The Many Faces of Health Insurance

One of the most widely publicized and hotly debated forms of insurance in America today, health insurance is the subject of intense political and social debate. A rapidly evolving and extremely complex subject, health insurance is also one of the most important benefits offered by many employers.

Types of Insurance

Medical Insurance typically covers and specifies payment levels for doctor visits and treatment, medications, hospital stays, emergency room visits, surgical treatment, and so forth. There are wide variations in coverage plans, with numerous combinations of covered and excluded items, different coverage levels, deductible amounts, and other variables that make it impossible to offer a general statement regarding all coverage plans. Many employers offer an open enrollment period annually, during which employees may select from different coverage plans. Careful selection of the appropriate plan for each individual is a critical task.

Dental Insurance is sometimes included in medical plans, but more often it is a separate policy. Virtually all dental plans cover annual or semi-annual cleanings and check-ups, with many plans increasing the covered percentage with regular appointment attendance over time. Routine treatments such as cavity fillings, bridges, and the like, are also typically covered, though the amount of coverage can vary. Braces are sometimes covered for minor dependents, and more rarely for adults. Cosmetic procedures are typically not covered.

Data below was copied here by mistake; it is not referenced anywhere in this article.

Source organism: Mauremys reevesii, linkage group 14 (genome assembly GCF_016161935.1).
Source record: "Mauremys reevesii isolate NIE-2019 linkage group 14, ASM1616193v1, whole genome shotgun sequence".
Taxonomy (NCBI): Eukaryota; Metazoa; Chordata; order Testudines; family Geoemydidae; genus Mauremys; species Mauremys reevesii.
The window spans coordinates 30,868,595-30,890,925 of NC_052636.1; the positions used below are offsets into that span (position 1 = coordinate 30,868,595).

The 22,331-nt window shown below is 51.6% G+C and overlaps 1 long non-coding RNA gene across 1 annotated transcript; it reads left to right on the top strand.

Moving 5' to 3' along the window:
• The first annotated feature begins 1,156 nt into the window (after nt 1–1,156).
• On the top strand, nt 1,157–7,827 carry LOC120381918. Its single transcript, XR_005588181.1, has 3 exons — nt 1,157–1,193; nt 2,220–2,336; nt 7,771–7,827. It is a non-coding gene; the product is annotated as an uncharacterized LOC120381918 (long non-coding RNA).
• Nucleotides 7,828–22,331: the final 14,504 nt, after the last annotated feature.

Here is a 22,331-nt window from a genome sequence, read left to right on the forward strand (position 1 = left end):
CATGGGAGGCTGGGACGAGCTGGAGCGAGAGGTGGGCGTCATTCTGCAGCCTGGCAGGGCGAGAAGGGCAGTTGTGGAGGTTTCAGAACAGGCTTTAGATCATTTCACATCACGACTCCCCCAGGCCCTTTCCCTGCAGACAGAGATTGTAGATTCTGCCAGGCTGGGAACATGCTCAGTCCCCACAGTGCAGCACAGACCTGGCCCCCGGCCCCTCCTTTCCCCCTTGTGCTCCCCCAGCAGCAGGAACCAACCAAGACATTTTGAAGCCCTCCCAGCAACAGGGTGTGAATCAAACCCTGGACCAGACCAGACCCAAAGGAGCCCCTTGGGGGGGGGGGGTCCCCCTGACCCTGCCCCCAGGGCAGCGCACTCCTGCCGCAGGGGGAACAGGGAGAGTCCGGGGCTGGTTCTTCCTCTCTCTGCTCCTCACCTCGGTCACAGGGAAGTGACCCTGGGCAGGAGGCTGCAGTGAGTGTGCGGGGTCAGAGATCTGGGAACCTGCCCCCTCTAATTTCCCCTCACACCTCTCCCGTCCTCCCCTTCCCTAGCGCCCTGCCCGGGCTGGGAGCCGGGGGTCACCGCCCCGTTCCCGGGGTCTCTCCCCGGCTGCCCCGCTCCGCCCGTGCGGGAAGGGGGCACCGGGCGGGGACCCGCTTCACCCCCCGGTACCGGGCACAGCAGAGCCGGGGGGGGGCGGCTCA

Vision insurance is often offered as a separate plan to go along with medical insurance. Vision plans typically cover an annual check-up, with glasses or contacts covered to a pre-determined limit every year or two. Necessary medical procedures to protect or correct eye health are usually covered. At this time LASIK or other corrective procedures are rarely covered.

Managed Care

One of the biggest trends in medical insurance over the past two decades in the United States has been the rise of managed care as a primary delivery model for medical care. Based on the concept of centralized decision making, pooled resources, and efficient delivery of services, Health Management Organizations, or HMOs, do offer economical coverage, often at much lower premiums than privately managed insurance plans. Critics, however, point to longer wait times for appointments, fewer physicians from which to choose, and often the need for specialist referrals as weaknesses of the HMO mode. Regardless of the advantages or disadvantages of HMOs, it seems certain that this organizational model will continue to grow in popularity.

Medicare and Medicaid

The United States government has, for many years, funded two particular programs to help extend medical coverage to individuals who may not be able to otherwise access the necessary health care. Medicare is designed to help elderly Americans pay for their health care. More recently, the Medicare Part D program was set up to help the elderly pay for prescription drugs. Medicaid is intended to help impoverished Americans obtain health care; however, with high administrative costs, low reimbursement rates, and an often complicated set of restrictions and requirements, the number of physicians who accept Medicaid has decreased steadily over the past several years.